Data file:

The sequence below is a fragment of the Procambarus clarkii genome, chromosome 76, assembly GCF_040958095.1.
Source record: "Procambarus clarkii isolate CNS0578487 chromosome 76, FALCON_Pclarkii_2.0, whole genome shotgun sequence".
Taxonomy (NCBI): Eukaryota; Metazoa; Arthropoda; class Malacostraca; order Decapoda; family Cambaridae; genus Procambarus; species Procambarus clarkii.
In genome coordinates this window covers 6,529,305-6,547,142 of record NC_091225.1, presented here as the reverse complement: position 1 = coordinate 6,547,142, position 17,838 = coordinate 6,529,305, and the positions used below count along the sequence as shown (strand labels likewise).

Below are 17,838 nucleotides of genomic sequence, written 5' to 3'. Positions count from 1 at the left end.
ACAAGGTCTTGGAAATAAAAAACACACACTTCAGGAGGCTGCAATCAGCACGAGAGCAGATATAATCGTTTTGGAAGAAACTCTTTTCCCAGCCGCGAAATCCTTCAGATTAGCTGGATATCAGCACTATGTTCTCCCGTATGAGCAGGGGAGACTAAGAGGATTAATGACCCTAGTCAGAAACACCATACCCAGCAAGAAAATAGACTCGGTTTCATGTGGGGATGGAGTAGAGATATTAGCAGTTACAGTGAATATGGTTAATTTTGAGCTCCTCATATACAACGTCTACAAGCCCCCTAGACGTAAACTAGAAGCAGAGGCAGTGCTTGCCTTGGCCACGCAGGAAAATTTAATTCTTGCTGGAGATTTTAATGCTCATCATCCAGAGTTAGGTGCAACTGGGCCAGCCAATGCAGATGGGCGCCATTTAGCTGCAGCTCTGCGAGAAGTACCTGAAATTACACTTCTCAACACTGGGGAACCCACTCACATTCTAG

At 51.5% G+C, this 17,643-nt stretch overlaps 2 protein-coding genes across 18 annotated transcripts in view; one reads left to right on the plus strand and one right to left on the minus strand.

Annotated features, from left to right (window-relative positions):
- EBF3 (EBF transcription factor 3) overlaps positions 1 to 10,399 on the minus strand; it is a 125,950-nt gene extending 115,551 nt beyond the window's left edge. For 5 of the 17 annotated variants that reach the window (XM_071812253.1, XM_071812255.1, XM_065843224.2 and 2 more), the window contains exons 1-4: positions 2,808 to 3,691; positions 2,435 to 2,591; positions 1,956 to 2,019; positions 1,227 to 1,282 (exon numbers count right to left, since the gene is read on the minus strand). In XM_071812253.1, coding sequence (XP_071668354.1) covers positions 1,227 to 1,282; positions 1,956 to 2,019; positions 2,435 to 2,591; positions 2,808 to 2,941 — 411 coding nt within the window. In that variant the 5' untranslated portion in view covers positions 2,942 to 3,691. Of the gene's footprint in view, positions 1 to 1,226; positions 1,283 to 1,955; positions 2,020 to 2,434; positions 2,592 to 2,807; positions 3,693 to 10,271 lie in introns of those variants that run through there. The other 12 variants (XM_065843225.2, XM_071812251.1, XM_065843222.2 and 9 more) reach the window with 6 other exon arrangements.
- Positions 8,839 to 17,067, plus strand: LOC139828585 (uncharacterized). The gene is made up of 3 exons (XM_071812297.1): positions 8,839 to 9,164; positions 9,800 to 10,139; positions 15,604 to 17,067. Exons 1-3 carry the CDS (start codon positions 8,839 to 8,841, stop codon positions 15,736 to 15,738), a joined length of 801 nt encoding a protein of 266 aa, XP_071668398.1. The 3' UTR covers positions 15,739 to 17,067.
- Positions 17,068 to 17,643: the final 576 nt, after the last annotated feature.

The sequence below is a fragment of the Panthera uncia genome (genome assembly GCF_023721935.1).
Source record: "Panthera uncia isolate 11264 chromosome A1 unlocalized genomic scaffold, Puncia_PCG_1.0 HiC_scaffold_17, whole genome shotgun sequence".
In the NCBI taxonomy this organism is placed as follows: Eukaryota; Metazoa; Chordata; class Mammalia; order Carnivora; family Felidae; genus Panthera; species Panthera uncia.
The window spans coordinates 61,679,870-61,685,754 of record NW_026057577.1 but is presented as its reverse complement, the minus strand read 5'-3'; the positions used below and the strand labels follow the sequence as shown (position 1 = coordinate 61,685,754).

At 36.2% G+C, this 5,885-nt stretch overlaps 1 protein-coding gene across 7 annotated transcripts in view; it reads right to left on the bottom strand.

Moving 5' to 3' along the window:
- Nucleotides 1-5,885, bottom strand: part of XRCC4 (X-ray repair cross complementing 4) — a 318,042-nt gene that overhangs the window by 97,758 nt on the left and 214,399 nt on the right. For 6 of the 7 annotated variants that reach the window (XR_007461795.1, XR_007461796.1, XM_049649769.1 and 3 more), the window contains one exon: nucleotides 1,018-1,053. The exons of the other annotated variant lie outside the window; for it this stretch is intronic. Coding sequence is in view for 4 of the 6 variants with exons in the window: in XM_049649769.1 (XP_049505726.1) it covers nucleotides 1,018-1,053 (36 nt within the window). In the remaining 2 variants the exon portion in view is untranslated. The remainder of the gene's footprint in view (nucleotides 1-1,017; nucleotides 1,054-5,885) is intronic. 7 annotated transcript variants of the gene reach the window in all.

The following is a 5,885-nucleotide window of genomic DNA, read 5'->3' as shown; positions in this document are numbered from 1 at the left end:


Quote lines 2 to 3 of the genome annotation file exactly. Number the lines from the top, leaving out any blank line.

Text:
Source record: "Procambarus clarkii isolate CNS0578487 chromosome 76, FALCON_Pclarkii_2.0, whole genome shotgun sequence".
Taxonomy (NCBI): Eukaryota; Metazoa; Arthropoda; class Malacostraca; order Decapoda; family Cambaridae; genus Procambarus; species Procambarus clarkii.